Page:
An estate run by Prince Charles needs to modernise and provide "greater transparency", the chair of an influential committee of MPs has said.
Labour's Margaret Hodge, who heads up the Public Accounts Committee, wants the Treasury to investigate the Duchy of Cornwall to see if it has an "unfair advantage" over other businesses in its tax payments.
The Duchy enjoys an exemption from paying tax even though it engages in a range of commercial activities.
This tax exemption may give it an unfair advantage over its competitors who do pay corporation and capital gains tax.
The Treasury should examine whether the Duchy's tax exemption creates an unlevel playing field.
The transparency of the Prince of Wales' tax payments is limited by the fact that income tax and VAT are reported only as a combined total.
These figures should be disclosed separately, so we can understand precisely how much, and at what rate, income tax is paid by the Prince.
Chair of the Public Accounts Committee Margaret Hodge said the Equitable Life compensation scheme has "let down a lot of people".
Ms Hodge said there was over 200,000 people who could miss out on compensation as a result of system failures.
Margaret Hodge, chair of the public accounts committee, said major corporations should be stripped of their right to full privacy over their tax affairs.
She told the Independent new rules should be brought in forcing companies to make a full disclosure to MPs in closed sessions, which would allow their arrangements to be scrutinised.
Mrs Hodge told the newspaper: "We could have a committee of MPs overseeing them in private, the same way that the Intelligence and Security Committee operates. That has operated very effectively. There has never been a leak."
Senior Labour MP Margaret Hodge has apologised after hitting a cyclist with her car door.
Hodge, chairwoman of the high profile Public Accounts Committee, apologised to the cyclist after the incident at around 6pm last night.
The cyclist was said to be uninjured and neither ambulance nor police units were called to the scene, which was in her constituency in Barking, East London.
A spokeswoman for Mrs Hodge said the car was parked and the engine was not running when the clash occurred.
She has admitted holding a mobile phone in her hand when the incident occurred but said she was not making a call at the time.
The statement said: "As she was getting out of the car, she struck a cyclist with the car door.
"She apologised profusely to the cyclist, he accepted the apology.
"My understanding is the only damage was to a light on the bike and the cyclist was unharmed."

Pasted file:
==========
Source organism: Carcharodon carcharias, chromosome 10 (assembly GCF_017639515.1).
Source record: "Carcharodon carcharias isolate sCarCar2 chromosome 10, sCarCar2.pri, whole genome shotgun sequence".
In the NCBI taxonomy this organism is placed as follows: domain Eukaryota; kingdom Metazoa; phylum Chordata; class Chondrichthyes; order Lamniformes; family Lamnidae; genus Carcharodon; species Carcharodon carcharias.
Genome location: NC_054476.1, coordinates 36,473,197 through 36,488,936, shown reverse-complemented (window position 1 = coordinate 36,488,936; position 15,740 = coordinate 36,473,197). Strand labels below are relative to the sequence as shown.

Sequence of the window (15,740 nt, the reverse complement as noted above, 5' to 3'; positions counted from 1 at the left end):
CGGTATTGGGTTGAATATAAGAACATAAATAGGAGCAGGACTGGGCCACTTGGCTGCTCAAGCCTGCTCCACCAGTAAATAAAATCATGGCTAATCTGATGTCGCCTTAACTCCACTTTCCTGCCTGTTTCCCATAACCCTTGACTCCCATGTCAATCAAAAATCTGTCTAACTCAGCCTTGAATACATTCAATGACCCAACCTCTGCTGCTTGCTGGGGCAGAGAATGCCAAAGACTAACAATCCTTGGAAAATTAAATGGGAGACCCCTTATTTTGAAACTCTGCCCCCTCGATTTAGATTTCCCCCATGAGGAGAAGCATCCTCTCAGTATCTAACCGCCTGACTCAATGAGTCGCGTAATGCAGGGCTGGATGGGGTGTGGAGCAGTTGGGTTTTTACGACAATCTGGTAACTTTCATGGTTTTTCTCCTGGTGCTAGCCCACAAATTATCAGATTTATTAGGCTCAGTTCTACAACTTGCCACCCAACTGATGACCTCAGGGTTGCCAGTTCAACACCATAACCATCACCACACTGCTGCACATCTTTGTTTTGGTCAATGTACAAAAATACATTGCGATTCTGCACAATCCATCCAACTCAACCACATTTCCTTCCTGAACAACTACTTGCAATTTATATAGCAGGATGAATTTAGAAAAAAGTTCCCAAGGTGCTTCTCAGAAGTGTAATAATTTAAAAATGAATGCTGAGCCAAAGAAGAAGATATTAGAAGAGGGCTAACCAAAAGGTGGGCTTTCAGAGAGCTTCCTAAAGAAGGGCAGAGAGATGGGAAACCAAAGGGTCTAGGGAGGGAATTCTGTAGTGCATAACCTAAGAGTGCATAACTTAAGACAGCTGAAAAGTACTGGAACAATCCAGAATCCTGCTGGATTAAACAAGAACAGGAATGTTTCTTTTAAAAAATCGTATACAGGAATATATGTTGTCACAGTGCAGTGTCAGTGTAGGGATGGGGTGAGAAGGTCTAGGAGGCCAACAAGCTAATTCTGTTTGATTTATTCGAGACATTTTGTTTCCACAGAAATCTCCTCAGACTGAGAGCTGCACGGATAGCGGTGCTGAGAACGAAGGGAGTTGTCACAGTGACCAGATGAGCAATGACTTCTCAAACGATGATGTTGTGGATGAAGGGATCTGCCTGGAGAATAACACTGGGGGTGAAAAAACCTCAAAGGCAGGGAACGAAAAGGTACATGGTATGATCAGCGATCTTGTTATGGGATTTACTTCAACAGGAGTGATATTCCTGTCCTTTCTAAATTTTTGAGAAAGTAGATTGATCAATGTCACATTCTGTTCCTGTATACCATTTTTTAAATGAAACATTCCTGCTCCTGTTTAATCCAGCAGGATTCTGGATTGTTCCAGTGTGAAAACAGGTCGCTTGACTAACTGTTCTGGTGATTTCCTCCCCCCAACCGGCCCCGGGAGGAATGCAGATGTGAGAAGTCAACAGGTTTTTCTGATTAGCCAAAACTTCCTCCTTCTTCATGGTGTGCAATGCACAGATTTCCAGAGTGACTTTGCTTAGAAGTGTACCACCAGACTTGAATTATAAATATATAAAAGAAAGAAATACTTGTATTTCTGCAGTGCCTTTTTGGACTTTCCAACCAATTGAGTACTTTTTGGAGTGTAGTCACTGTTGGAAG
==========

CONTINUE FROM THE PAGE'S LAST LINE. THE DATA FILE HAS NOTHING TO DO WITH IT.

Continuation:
The Chair of the Public Accounts Committee Margaret Hodge has accepted that "lots of MPs do work hard" during the parliamentary recess.
In an interview with the Guardian the Labour MP had accused her colleagues of "looking lazy" because of the short parliamentary sessions.
The Public Accounts Committee said the Department for Work and Pensions had a "wait-and-see" approach when it came to the fallout of housing benefit reform.
Even small reductions in housing benefit can have a severe impact on the finances of the poorest people.
At the time of our hearing, far too many of those who stand to be directly affected were worryingly unaware of the reforms and what they will mean for their finances.
Experience from the past suggests that stopping direct payments to social landlords will simply lead to an increase in arrears and evictions.
Speaking to Daybreak, Margaret Hodge, Chair of the Public Accounts Committee said she would deal with overcrowding in classrooms by spending less money on education "vanity projects".
She said the Government needs to spend that money in stead, on investing on primary education for young children.
She added: "The start for a child's life is the most important, get it wrong and you might actually ruin the child's future."
A senior MP has urged consumers to boycott Starbucks, Amazon and Google in protest at what she says is "immoral" avoidance of UK tax.
Margaret Hodge backed direct action to punish the well-known firms after they failed to convince a Commons spending watchdog that they were paying a "fair share".
"I think one should boycott these companies. I do actually think that is the right thing to do," she said after leading a fiery three-hour grilling of executives.